OnlineDomain.com: The .Club registry thinks that “online businesses using .CLUB and other domain name extensions to benefit from Supreme Court “Booking.com” ruling.” Here is the complete press release from the .club registry: (Fort Lauderdale, Florida. June 30, 2020) Today, in U.S. Patent and Trademark Office v. Booking.com, the Supreme Co… Domaining.com
Internet Commerce Association: In an 8-1 decision, the Supreme Court of the United States agreed with the Internet Commerce Association’s position that under certain conditions, a generic .com domain name can obtain a trademark registration, albeit a very weak one, overruling the position advanced by the U.S. Patent and Trademark Office (USPTO). The USPTO had take… Domaining.com
So while premium .com owners seem to be championing the Booking.com decision. Others are now looking at how pairing the name and extension can create added value within an ip portfolio. Jeff Sass sent me an email about how .club is looking at things. They also put out a press release. Online Businesses Using .CLUB […]
MorganLinton.com: Today was a big day for domain names. As you might know, Trademark law prevents you from getting a Trademark a generic term for say, something like the word “Wine” and the same used to apply to domain names…but that’s all changing. For anyone that was rooting for Trademarkable domain names, you have Booking.co… Domaining.com
TLDInvestors.com: Jess Collen has been an IP attorney for 30 years and he covered the Booking.com case on Forbes. Jess did a good job of breaking down what this means for small and mid sized business. He also threw in a bonus for owners of true premium one word .coms. Collen wrote: “That the Trademark Office […] The post An IP attorneyR… Domaining.com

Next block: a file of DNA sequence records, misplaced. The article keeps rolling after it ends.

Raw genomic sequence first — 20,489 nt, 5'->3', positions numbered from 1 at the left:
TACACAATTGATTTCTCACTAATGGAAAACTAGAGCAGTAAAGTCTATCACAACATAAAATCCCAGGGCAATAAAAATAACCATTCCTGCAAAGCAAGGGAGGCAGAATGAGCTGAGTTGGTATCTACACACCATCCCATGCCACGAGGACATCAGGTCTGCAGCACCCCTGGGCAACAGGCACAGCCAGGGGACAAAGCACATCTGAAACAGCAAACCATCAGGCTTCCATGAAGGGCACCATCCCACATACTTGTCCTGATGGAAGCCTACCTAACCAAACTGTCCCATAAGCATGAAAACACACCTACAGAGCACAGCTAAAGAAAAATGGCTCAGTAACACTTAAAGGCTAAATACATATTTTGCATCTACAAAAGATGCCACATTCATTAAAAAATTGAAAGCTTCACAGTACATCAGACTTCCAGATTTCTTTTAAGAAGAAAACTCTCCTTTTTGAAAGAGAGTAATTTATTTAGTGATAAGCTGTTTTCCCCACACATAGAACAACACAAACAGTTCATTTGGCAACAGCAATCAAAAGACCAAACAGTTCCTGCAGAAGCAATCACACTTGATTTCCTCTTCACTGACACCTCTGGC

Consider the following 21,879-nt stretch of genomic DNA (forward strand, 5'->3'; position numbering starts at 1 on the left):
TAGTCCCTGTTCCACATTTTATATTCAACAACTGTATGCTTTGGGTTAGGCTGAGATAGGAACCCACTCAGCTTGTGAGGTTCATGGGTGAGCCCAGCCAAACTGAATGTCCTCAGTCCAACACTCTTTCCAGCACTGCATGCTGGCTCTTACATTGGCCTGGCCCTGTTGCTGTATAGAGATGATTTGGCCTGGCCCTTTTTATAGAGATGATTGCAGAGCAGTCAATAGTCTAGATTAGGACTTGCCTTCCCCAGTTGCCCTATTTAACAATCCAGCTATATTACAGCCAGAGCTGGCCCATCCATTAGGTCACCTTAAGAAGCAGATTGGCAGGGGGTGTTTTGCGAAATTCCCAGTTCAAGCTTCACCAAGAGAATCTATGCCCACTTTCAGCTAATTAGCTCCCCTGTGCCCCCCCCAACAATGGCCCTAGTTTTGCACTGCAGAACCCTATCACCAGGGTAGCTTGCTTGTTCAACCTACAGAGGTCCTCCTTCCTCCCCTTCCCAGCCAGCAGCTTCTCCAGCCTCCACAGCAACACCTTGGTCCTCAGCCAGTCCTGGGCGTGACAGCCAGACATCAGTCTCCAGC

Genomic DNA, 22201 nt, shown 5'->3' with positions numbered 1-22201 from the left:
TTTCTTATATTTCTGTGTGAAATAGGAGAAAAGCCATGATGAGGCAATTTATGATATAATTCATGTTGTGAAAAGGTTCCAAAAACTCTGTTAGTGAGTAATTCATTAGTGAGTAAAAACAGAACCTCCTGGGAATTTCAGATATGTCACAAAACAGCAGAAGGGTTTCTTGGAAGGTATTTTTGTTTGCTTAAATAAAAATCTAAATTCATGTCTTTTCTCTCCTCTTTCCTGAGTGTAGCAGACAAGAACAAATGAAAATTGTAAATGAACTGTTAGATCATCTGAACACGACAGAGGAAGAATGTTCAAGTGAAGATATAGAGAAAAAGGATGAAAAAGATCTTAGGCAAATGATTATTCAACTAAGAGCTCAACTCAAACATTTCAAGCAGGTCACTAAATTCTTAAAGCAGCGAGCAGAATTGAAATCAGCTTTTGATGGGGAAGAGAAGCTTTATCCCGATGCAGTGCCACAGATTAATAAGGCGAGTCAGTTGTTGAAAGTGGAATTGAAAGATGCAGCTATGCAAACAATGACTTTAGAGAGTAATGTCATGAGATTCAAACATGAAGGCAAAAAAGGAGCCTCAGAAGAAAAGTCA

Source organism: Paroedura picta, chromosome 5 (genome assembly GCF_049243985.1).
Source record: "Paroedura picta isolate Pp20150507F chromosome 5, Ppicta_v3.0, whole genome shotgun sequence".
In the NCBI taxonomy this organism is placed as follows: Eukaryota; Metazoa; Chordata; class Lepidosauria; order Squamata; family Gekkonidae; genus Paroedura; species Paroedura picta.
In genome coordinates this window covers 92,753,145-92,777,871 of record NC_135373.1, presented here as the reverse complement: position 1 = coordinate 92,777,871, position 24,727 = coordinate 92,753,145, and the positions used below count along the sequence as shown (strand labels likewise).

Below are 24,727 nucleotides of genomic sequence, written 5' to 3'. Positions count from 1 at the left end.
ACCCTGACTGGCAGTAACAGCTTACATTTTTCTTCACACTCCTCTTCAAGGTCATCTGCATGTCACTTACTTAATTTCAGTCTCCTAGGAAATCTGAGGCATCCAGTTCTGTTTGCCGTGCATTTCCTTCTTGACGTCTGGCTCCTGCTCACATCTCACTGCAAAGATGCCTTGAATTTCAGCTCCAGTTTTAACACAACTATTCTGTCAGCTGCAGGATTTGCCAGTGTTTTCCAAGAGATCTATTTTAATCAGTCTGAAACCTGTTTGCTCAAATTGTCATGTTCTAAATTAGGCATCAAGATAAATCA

Booking.com sought the trademark, only to be rebuffed by the U.S. Patent and Trademark Office, which argued that it’s generic. The USPTO argues that adding .com to a generic term—like adding “Company”—can convey no source-identifying meaning.
The Supreme Court disagreed, writing:
That premise is faulty, for only one entity can occupy a particular Internet domain name at a time, so a “generic.com” term could convey to consumers an association with a particular website.
Under these principles, whether “Booking.com” is generic turns on whether that term, taken as a whole, signifies to consumers the class of online hotel-reservation services. Thus, if “Booking.com” were generic, we might expect consumers to understand Travelocity—another such service—to be a “Booking.com.” We might similarly expect that a consumer, searching for a trusted source of online hotel-reservation services, could ask a frequent traveler to name her favorite “Booking.com” provider.
So under limited circumstances, companies can trademark a generic term + .com (or perhaps another top level domain).
But that trademark won’t grant the company protection of the generic term of the second-level domain. Booking.com acknowledged that the Booking.com mark would be weak. It will also not allow it successfully go after anyone who uses the generic term ‘booking’ in their mark.
The court wrote:
Guarding against the anticompetitive effects the PTO identifies, several doctrines ensure that registration of “Booking.com” would not yield its holder a monopoly on the term “booking.”
In fact, Booking.com said it would not go after companies such as ebooking.com, or others that use the term in their name or domain name. It seems that the protection this trademark will provide is against someone, say, promoting themselves as booking.com on their website or naming their hotel Booking.com.